By: Jim Mahoney
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We all receive draft contracts from our customers with clauses that are absolutely or mostly uninsurable and often unenforceable – and many are so often throwaways. Some terms to avoid and suggested alternatives:
· “You shall defend, indemnify, and hold harmless [Customer], its officers, directors and employees from and against any and all claims, damages, causes of action, or allegations in any way arising out of or relating to Your work on the project.” Your liability policies may only provide coverage, including a legal defense, for your negligence. I can count on one hand the number of times insurers have willingly picked up a defense that’s this broad.
· “You shall perform the services in accordance with the highest standard of care.” This proposed language changes the coverage standard — it essentially requires perfect performance. Insurers are not in the business of insuring against a sure thing. Use alternative language.
· “You shall name [Customer] as an additional insured on all policies.” Not all policies allow this – Work Comp, professional e&o, etcetera have exclusions for several reasons, including insured vs. insured battles.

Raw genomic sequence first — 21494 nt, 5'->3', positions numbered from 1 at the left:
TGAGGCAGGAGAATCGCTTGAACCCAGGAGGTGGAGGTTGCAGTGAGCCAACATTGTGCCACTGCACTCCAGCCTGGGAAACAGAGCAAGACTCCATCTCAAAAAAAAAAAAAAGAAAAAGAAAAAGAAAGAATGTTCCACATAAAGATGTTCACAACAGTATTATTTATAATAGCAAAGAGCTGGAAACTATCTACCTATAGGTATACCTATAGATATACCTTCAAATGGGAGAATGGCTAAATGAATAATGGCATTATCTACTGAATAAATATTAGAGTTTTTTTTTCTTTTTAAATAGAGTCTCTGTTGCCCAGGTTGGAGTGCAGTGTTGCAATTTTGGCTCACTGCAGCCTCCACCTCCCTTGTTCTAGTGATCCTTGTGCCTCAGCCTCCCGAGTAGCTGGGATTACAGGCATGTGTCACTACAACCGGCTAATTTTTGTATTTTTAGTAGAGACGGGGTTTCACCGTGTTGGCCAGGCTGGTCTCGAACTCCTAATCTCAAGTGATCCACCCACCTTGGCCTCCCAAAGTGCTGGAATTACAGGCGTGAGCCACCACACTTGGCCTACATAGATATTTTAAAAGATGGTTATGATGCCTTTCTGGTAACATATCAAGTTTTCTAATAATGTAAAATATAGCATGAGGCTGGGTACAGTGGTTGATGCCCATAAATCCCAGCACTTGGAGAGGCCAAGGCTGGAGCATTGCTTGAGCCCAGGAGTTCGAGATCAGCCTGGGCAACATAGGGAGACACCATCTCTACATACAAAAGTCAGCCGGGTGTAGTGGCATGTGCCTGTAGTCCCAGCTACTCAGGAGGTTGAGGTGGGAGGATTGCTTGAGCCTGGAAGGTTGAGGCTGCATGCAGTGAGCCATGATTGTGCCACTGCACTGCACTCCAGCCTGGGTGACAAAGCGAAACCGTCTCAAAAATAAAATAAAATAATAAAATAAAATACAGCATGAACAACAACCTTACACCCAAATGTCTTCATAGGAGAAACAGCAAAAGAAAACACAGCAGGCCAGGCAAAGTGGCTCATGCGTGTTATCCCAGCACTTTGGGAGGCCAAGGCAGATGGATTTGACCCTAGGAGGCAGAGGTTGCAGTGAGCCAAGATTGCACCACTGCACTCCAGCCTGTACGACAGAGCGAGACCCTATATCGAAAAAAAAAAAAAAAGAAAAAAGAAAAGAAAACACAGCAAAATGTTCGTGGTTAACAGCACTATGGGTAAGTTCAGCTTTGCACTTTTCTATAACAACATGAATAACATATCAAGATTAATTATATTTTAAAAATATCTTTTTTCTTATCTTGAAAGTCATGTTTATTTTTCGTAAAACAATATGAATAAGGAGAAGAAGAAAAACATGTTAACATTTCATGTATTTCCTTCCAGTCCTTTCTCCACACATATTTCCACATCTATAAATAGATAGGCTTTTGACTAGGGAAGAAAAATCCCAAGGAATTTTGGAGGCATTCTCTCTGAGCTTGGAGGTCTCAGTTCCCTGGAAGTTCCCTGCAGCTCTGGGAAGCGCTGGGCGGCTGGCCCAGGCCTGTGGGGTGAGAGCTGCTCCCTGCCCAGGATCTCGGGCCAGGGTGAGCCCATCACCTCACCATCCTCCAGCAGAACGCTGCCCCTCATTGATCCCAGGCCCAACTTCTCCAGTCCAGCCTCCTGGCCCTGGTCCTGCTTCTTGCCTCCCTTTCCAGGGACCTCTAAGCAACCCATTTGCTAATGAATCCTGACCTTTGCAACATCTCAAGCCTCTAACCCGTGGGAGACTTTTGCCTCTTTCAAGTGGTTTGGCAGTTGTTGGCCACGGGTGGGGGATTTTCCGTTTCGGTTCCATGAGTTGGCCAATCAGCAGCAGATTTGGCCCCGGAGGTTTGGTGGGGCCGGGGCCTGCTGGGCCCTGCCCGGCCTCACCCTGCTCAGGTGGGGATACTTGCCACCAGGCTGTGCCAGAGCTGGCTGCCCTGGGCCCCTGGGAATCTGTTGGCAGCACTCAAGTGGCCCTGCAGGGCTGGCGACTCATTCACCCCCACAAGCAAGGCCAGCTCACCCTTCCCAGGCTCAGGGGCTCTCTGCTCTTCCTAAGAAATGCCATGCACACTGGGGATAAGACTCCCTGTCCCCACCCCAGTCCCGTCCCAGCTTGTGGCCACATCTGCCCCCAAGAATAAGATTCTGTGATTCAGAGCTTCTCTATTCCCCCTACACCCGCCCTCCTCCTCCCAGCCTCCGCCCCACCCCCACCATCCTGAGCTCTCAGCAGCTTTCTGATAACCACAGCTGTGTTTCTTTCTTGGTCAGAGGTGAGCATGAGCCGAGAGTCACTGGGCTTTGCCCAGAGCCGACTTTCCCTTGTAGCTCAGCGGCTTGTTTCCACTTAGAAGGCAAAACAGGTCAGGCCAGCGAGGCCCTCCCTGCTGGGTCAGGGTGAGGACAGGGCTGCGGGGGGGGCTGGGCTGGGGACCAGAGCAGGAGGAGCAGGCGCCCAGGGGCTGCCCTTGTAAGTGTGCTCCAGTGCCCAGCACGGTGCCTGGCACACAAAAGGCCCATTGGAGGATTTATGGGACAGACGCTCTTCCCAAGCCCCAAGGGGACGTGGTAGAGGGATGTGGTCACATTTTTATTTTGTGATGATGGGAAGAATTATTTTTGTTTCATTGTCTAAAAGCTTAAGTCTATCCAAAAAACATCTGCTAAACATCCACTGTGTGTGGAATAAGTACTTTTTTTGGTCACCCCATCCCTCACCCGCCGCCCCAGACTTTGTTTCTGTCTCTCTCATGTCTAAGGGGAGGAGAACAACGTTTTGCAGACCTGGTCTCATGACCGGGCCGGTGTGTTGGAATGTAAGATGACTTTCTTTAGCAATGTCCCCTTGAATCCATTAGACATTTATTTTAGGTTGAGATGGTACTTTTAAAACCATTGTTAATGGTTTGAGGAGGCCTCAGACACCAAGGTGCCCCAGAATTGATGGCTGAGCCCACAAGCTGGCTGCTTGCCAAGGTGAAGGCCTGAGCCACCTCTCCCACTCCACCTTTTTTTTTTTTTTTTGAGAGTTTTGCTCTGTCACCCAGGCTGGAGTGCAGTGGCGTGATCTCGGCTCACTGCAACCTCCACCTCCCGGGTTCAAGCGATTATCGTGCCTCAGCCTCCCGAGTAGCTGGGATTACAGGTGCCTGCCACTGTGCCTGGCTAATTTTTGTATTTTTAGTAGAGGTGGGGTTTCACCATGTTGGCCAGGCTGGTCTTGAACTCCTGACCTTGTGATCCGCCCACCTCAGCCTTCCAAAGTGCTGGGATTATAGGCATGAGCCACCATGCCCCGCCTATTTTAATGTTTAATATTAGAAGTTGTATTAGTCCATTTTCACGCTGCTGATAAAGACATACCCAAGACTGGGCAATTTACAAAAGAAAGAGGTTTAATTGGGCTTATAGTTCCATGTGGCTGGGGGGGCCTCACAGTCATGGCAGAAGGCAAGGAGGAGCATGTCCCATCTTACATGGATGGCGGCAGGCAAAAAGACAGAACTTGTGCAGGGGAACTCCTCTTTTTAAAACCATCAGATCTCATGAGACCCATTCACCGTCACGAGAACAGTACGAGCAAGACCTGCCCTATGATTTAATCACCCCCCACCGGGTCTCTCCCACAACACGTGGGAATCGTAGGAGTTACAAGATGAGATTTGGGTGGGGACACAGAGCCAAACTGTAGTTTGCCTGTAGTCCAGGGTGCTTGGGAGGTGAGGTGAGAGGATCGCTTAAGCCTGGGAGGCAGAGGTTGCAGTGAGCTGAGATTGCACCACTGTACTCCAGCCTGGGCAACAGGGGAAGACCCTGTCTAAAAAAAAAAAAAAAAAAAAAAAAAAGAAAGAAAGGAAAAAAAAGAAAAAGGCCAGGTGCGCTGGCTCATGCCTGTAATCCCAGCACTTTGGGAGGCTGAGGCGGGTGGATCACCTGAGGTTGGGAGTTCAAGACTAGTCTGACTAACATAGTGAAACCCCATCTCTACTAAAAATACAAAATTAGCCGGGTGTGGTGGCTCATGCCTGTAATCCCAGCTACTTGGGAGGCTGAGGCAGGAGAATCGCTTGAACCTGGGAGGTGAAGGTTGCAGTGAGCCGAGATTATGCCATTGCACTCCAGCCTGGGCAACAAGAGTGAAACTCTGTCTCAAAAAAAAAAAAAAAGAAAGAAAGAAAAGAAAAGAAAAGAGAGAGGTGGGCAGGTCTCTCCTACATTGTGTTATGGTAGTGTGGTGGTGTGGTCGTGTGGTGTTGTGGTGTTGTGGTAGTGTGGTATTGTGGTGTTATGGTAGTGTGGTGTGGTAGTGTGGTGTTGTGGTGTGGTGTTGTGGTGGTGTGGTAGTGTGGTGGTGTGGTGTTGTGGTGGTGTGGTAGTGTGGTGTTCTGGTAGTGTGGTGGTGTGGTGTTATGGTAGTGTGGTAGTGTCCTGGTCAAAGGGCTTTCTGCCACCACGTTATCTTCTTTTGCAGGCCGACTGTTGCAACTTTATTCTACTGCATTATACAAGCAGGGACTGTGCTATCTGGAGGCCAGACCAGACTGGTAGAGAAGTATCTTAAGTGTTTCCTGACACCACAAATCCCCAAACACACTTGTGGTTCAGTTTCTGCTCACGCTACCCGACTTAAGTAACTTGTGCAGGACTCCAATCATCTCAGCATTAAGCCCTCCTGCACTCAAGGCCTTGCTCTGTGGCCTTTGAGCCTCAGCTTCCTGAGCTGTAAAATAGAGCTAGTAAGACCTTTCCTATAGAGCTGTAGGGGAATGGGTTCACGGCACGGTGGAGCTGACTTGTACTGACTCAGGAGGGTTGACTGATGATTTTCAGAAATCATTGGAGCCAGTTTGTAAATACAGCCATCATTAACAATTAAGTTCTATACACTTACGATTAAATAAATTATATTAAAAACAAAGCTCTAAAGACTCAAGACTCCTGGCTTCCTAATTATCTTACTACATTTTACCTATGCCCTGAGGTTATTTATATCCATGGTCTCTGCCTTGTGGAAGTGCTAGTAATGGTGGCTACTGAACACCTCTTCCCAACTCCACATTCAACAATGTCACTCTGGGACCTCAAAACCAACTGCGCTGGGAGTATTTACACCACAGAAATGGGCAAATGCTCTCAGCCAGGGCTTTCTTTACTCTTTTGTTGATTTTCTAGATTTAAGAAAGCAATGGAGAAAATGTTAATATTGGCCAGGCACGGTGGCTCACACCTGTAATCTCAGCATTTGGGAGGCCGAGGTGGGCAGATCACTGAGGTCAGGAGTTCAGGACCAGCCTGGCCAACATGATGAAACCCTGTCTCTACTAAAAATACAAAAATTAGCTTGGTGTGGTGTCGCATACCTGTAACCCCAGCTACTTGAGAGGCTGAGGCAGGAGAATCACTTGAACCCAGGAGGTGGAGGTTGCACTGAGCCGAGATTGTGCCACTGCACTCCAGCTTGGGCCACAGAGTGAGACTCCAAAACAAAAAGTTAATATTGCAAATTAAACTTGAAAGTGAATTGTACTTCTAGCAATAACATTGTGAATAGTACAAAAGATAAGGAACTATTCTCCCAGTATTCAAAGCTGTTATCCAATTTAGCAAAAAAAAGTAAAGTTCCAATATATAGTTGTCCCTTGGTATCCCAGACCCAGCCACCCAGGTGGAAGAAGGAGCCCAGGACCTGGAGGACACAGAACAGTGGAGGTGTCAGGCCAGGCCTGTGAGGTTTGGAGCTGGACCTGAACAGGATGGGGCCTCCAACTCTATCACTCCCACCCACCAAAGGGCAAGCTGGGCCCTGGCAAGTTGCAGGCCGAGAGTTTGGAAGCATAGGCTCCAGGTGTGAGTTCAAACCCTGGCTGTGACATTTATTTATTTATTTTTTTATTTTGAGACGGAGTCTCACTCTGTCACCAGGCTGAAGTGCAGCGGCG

· “You warrant that the [service, project, etc.] will comply with all laws, codes and regulations.” Much more palatable: You shall make reasonable efforts to comply with applicable laws, codes, and regulations.
· “You shall inspect the Work to ensure that it is in strict accordance with the contract documents.” To the extent that this contractual language amounts to a guarantee of the Work, it is very possibly uninsurable. There is alternative language.
· “You shall report all safety hazards at the job site to Us.” Sounds innocent enough, but by agreeing to this language, you are possibly taking responsibility for a duty that belongs to the Owner to protect visitors or its own employees.
Then there’s the ominous clause:
· “Prevailing party shall be awarded its attorneys’ fees and costs.” Delete the clause. There are no great alternatives here. Are “we” really going to go to the mattresses all the way to verdict? Negative. We want to fix anything certainly before suit and very little gets to verdict. What does “prevailing” mean in that regard?
When negotiating contracts, the argument that a clause is “not fair” may be of limited value, kinda like the playground arguments that usually fell on deaf ears. “It’s my ball. If you want to play, you gonna play by my rules.”
It’s much more effective to point out that the Customer has as much interest as you do in having liability insurance coverage for the scope of work under the contract. That’s a valid argument and that’s easy for me to say, but sometimes difficult to get across. Many large and small legal departments review contracts by demanding these uninsurable/unenforceable terms. Rational, measured reasoning generally works out some of these problems.